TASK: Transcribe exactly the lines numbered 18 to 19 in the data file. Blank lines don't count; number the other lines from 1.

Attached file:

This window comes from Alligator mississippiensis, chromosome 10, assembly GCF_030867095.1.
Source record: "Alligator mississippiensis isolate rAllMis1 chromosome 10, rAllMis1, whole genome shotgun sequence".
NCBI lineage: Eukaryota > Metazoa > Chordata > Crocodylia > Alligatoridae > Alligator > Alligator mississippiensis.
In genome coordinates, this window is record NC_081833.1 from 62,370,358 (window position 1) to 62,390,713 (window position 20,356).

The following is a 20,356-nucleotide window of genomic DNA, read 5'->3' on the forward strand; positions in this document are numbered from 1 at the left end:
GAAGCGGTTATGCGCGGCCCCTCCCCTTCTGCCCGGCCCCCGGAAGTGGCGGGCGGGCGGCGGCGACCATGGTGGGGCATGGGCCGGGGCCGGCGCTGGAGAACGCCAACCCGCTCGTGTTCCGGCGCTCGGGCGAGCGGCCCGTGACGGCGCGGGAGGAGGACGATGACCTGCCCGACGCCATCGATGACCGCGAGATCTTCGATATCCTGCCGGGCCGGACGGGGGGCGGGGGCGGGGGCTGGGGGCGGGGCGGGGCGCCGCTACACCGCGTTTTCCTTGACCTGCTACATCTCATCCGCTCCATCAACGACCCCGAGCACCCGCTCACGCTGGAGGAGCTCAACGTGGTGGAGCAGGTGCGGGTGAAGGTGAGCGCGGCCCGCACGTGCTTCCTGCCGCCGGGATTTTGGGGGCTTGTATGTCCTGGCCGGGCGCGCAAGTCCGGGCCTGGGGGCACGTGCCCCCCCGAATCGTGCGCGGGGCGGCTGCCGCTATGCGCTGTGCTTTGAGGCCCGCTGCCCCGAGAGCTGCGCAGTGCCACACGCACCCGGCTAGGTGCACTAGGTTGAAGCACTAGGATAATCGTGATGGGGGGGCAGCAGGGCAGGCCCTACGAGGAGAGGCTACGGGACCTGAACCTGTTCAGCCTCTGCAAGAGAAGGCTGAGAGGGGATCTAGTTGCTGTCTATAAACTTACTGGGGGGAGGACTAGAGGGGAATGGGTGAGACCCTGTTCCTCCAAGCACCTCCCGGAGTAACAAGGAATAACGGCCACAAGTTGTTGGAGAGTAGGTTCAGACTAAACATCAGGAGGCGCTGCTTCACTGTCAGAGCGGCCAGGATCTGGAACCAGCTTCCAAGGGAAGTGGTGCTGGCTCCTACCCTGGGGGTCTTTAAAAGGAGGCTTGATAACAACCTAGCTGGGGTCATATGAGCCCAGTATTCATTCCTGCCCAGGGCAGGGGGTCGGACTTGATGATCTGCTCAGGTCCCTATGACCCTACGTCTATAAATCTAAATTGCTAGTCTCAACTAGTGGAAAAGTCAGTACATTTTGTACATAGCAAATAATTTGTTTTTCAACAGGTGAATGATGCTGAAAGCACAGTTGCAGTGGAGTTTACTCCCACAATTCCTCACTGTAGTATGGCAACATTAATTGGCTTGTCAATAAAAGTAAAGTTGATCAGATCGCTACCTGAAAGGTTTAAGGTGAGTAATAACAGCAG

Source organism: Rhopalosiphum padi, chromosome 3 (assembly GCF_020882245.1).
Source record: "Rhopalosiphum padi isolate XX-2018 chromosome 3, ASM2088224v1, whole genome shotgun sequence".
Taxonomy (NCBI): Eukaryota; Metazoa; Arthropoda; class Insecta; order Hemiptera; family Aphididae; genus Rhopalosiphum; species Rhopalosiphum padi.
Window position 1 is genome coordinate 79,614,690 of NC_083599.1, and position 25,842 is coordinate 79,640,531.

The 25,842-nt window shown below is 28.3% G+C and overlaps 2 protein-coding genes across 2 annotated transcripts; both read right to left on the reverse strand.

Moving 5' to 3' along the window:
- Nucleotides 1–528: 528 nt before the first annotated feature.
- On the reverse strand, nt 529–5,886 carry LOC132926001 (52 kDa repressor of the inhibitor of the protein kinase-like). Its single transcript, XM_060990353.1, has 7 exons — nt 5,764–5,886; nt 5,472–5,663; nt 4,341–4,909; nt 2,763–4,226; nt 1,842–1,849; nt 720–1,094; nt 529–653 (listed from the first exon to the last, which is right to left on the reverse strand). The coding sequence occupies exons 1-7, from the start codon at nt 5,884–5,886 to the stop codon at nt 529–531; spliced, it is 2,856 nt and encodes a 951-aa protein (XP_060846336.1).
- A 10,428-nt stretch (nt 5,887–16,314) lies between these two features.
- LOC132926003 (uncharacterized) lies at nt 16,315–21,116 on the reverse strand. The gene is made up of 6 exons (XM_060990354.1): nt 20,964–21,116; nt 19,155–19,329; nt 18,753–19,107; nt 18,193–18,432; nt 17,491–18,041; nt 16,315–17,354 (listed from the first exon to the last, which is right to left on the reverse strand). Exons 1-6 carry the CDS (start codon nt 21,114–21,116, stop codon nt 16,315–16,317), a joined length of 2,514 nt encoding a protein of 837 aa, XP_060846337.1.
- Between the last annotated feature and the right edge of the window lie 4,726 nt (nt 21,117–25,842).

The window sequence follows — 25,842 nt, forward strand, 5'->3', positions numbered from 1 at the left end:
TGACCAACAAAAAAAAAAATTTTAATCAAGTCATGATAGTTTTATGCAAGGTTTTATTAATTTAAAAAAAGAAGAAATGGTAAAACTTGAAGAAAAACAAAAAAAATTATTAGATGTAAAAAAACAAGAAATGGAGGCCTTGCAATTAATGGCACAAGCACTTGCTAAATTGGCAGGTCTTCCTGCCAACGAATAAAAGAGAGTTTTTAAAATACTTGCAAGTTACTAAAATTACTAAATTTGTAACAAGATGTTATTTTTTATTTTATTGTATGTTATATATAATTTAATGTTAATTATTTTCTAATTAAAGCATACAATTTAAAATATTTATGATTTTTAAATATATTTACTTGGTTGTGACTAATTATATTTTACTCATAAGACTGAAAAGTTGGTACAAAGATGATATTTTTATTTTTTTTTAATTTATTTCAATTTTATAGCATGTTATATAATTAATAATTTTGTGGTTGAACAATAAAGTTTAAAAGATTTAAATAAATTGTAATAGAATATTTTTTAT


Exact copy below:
The window sequence follows — 25,842 nt, forward strand, 5'->3', positions numbered from 1 at the left end:
TGACCAACAAAAAAAAAAATTTTAATCAAGTCATGATAGTTTTATGCAAGGTTTTATTAATTTAAAAAAAGAAGAAATGGTAAAACTTGAAGAAAAACAAAAAAAATTATTAGATGTAAAAAAACAAGAAATGGAGGCCTTGCAATTAATGGCACAAGCACTTGCTAAATTGGCAGGTCTTCCTGCCAACGAATAAAAGAGAGTTTTTAAAATACTTGCAAGTTACTAAAATTACTAAATTTGTAACAAGATGTTATTTTTTATTTTATTGTATGTTATATATAATTTAATGTTAATTATTTTCTAATTAAAGCATACAATTTAAAATATTTATGATTTTTAAATATATTTACTTGGTTGTGACTAATTATATTTTACTCATAAGACTGAAAAGTTGGTACAAAGATGATATTTTTATTTTTTTTTAATTTATTTCAATTTTATAGCATGTTATATAATTAATAATTTTGTGGTTGAACAATAAAGTTTAAAAGATTTAAATAAATTGTAATAGAATATTTTTTAT